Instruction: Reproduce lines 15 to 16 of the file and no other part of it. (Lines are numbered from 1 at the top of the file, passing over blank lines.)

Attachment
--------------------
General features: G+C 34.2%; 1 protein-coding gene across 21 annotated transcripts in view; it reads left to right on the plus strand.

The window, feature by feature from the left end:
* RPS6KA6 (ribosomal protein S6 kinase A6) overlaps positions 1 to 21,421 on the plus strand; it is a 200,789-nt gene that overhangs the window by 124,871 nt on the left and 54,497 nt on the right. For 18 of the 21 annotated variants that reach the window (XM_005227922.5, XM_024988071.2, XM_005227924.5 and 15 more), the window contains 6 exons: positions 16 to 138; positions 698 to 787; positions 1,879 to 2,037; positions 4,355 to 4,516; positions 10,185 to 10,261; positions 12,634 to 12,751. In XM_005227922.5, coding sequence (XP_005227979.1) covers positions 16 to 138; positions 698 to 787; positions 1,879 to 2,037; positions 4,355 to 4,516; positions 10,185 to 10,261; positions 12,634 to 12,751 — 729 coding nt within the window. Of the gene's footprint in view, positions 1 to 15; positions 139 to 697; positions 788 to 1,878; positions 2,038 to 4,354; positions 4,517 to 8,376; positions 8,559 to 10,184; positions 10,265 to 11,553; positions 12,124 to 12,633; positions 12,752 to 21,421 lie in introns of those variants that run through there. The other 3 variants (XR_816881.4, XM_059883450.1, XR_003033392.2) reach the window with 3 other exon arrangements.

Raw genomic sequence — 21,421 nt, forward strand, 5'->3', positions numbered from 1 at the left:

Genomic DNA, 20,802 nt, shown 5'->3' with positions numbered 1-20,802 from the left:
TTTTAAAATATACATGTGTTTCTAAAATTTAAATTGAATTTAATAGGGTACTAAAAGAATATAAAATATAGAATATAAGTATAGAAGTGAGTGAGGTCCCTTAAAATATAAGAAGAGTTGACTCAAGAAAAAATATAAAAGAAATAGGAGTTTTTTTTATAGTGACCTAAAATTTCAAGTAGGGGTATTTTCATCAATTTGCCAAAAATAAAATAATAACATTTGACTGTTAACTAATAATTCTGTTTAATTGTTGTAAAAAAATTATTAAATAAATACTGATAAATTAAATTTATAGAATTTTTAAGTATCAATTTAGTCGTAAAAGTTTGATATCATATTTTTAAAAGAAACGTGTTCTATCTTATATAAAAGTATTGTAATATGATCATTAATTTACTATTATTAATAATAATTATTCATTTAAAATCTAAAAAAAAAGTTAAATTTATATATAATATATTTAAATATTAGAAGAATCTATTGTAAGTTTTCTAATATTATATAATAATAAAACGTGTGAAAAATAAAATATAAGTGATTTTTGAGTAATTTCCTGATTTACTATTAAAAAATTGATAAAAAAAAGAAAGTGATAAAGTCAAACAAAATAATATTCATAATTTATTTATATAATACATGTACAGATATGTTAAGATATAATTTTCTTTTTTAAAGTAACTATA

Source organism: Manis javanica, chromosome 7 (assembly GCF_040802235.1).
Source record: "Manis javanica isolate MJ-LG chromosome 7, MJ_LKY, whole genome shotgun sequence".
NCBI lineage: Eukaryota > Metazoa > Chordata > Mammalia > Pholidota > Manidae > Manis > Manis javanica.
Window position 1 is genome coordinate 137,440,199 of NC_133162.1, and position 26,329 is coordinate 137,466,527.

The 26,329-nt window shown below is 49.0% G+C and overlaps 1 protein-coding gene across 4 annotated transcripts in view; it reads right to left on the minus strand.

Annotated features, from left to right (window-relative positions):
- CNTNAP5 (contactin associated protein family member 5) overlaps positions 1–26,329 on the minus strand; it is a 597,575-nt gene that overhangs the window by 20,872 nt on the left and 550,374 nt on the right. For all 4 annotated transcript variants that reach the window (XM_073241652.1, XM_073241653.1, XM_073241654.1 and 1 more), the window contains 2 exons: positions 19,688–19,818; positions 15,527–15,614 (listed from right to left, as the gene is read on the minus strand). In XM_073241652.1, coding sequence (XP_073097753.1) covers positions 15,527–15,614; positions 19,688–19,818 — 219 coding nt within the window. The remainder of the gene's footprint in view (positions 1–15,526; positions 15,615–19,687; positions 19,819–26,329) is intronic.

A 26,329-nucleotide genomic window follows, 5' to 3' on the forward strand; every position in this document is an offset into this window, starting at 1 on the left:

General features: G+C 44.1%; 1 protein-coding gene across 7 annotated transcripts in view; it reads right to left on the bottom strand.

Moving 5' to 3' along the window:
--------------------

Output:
General features: G+C 44.1%; 1 protein-coding gene across 7 annotated transcripts in view; it reads right to left on the bottom strand.

Moving 5' to 3' along the window: